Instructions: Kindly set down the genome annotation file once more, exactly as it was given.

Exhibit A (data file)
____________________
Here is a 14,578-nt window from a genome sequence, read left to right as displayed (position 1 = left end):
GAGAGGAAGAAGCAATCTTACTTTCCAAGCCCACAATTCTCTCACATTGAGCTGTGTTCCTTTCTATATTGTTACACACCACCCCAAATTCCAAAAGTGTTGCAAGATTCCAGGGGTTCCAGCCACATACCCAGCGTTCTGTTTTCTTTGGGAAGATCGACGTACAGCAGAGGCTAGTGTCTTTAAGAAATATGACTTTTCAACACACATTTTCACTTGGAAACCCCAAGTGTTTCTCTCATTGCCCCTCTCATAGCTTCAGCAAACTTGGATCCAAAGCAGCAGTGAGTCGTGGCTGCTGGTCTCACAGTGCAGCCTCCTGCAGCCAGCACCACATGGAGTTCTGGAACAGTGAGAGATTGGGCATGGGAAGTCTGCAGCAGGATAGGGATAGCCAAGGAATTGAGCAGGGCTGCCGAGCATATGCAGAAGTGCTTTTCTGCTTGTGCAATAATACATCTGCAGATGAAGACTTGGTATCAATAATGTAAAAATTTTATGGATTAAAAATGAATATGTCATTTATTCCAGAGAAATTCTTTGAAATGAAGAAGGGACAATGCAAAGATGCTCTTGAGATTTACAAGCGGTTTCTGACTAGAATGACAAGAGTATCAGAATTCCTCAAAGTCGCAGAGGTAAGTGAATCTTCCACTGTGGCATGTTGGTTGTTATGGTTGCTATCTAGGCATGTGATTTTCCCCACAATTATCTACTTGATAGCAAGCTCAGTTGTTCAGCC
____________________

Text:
Here is a 14,578-nt window from a genome sequence, read left to right as displayed (position 1 = left end):
GAGAGGAAGAAGCAATCTTACTTTCCAAGCCCACAATTCTCTCACATTGAGCTGTGTTCCTTTCTATATTGTTACACACCACCCCAAATTCCAAAAGTGTTGCAAGATTCCAGGGGTTCCAGCCACATACCCAGCGTTCTGTTTTCTTTGGGAAGATCGACGTACAGCAGAGGCTAGTGTCTTTAAGAAATATGACTTTTCAACACACATTTTCACTTGGAAACCCCAAGTGTTTCTCTCATTGCCCCTCTCATAGCTTCAGCAAACTTGGATCCAAAGCAGCAGTGAGTCGTGGCTGCTGGTCTCACAGTGCAGCCTCCTGCAGCCAGCACCACATGGAGTTCTGGAACAGTGAGAGATTGGGCATGGGAAGTCTGCAGCAGGATAGGGATAGCCAAGGAATTGAGCAGGGCTGCCGAGCATATGCAGAAGTGCTTTTCTGCTTGTGCAATAATACATCTGCAGATGAAGACTTGGTATCAATAATGTAAAAATTTTATGGATTAAAAATGAATATGTCATTTATTCCAGAGAAATTCTTTGAAATGAAGAAGGGACAATGCAAAGATGCTCTTGAGATTTACAAGCGGTTTCTGACTAGAATGACAAGAGTATCAGAATTCCTCAAAGTCGCAGAGGTAAGTGAATCTTCCACTGTGGCATGTTGGTTGTTATGGTTGCTATCTAGGCATGTGATTTTCCCCACAATTATCTACTTGATAGCAAGCTCAGTTGTTCAGCC